On the surface, Romeo & Juliet is a simple tragic love story: boy meets girl, they fall in love, time elapses, things go wrong, and an end is met. But if you ask why was the end met, well there's where you get into the details of the story and the individual aspects of the mostly nondescript characters, in particular Romeo himself. Look into his ridiculously romantic lines, and you'll notice either the flaw in his character, the mistake he made, or the way fate plays with its toys.
From the text itself, you can glean all three ideas of how Romeo fell from atop his tower of happiness and love, but the prologue states crystal clear as crystal that:
Two households, both alike in dignity/
(In fair Verona, where we lay our scene),/
From ancient grudge breaks new mutiny,/
Where civil blood makes civil hands unclean./
From forth the fatal loins of these two foes/
A pair of star-crossed lovers take their life;/
Whose misadventured piteous overthrows/
Doth with their death bury their parents' strife./
The fearful passage of their death-marked love/
And the continuance of their parents' rage,/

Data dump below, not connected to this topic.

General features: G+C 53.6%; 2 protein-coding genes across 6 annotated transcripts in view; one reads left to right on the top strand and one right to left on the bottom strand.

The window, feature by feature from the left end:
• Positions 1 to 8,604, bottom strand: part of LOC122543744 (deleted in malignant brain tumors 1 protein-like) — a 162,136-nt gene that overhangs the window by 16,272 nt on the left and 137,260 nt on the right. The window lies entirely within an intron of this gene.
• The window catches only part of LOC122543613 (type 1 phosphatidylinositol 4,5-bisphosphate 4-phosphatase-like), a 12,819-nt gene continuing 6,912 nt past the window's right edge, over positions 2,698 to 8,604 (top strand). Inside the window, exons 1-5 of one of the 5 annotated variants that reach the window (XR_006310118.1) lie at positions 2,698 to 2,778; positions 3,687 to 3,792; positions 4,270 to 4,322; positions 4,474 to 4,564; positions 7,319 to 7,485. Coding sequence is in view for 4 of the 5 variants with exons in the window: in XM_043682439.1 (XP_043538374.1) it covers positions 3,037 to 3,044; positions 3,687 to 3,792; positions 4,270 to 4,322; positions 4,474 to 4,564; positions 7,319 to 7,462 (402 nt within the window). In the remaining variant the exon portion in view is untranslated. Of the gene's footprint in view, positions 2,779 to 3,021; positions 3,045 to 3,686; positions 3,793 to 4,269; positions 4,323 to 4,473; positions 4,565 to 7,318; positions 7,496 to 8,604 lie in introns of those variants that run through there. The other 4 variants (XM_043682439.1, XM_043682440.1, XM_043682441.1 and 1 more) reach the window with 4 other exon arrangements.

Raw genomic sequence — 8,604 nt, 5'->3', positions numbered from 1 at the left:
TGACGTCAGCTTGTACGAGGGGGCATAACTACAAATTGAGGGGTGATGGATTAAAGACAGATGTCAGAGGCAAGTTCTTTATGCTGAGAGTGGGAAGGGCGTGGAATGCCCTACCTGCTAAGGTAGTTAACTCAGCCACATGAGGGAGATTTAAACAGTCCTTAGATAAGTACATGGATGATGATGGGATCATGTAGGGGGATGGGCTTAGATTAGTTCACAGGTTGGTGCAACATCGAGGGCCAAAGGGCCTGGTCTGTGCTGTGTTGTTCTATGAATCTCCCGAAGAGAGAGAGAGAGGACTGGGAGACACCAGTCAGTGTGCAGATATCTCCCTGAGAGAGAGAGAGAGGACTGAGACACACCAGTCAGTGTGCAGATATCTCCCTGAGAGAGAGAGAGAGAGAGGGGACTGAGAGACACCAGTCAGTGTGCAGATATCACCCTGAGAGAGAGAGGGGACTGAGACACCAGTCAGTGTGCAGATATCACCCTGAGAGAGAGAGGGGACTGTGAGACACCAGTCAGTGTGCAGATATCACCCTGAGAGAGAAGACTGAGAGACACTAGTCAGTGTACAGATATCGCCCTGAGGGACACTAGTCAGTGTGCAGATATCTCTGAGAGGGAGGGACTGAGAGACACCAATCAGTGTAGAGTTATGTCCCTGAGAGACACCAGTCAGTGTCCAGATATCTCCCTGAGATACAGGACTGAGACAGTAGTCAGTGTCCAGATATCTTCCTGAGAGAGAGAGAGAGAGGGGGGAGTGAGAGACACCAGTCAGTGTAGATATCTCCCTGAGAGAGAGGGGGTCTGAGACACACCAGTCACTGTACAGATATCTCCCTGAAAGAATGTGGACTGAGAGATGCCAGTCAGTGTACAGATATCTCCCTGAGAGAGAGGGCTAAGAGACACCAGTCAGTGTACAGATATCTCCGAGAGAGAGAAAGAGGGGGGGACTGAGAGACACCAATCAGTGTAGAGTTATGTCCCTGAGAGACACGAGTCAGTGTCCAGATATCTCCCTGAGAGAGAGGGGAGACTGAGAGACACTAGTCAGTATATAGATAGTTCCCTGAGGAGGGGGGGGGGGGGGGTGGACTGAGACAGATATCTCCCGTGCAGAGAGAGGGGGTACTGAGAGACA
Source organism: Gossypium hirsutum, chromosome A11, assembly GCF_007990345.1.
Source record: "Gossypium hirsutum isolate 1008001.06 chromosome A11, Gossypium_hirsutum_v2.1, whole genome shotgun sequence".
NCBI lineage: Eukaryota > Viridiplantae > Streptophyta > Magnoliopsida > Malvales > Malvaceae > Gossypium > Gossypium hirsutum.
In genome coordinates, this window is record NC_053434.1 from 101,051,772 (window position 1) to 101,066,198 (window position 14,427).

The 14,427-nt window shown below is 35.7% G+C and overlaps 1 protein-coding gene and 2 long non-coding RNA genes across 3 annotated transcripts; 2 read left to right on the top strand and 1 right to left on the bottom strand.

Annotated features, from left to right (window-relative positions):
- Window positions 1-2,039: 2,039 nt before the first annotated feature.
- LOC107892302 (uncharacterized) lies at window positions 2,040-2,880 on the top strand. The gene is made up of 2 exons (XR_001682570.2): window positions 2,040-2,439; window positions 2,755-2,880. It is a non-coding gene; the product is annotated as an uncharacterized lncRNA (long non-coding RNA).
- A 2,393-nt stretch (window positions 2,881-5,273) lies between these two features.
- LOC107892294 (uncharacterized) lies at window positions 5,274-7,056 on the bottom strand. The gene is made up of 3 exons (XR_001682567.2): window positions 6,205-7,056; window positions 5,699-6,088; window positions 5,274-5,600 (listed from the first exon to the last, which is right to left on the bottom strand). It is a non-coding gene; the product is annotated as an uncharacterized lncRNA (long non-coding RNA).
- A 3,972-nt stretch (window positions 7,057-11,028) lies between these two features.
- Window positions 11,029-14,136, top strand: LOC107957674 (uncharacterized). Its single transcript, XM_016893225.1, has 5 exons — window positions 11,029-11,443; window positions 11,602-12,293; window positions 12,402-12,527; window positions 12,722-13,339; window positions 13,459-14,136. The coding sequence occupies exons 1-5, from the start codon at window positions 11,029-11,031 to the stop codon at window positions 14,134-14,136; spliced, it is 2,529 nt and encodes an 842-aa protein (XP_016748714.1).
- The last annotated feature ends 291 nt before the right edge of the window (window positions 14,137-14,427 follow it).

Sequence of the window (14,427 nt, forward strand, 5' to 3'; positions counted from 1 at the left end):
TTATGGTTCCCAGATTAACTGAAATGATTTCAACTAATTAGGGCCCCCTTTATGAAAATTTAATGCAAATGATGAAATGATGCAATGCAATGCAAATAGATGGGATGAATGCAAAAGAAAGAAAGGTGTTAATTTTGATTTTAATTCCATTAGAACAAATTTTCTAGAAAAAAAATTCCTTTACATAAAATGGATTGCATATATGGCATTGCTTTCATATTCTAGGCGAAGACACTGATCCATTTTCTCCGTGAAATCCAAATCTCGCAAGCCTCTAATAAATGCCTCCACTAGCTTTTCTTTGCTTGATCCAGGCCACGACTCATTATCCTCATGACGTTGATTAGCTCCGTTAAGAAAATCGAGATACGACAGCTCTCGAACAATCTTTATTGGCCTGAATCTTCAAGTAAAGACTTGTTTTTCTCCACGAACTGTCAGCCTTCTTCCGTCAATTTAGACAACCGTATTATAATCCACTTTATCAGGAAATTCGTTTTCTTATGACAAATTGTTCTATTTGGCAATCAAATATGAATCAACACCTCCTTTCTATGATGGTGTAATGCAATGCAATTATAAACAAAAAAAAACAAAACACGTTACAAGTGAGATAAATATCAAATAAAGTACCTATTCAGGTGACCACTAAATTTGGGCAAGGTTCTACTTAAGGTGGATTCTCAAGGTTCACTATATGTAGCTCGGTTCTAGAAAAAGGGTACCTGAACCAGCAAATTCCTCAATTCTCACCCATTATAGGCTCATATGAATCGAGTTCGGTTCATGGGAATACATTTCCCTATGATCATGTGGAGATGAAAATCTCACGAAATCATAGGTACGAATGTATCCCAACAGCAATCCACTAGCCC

Which, but their children's end, naught could remove,/
Is now the two hours' traffic of our stage;/
The which, if you with patient ears attend,/
What here shall miss, our toil shall strive to mend.(Prologue)
It says in plain English that the children of the fighting foes will die to end the malice between the families. It also says that nothing else could have possibly brought the peace to the Montagues and the Capulets. Shakespeare makes it painfully obvious that fate is not looking down on the two kids with kindness. He blames nothing but fate for the death of the two young and delightfully naive lovers.
Despite Shakespeare's intentions, people have always had their own ideas about what exactly caused Romeo and Juliet's deaths. Two directors, Zeffirelli and Luhrman, were no exception. They created similar, although entirely different versions of the play in question.
Zeffirelli's version showed Romeo in a forgiving light, making it seem like he had simply made a hamartia. Zeffirelli handed Romeo the reigns on his and Juliet's relationship when he had the actress playing Juliet act naive and innocent. He then made Romeo confident and cocky in the balcony scene and played even more on her naivety, making it seem like ordinary hormonal teenage lust. When it came to the fight scene, the joking attitude during the fight between Mercutio and Tybalt suggests that if Romeo had not interfered, all would have turned out all right. This idea continued into the funeral of Juliet. The play up until there had a playful and joyous tone, but when it came to her lying there, supposedly dead, the whole play...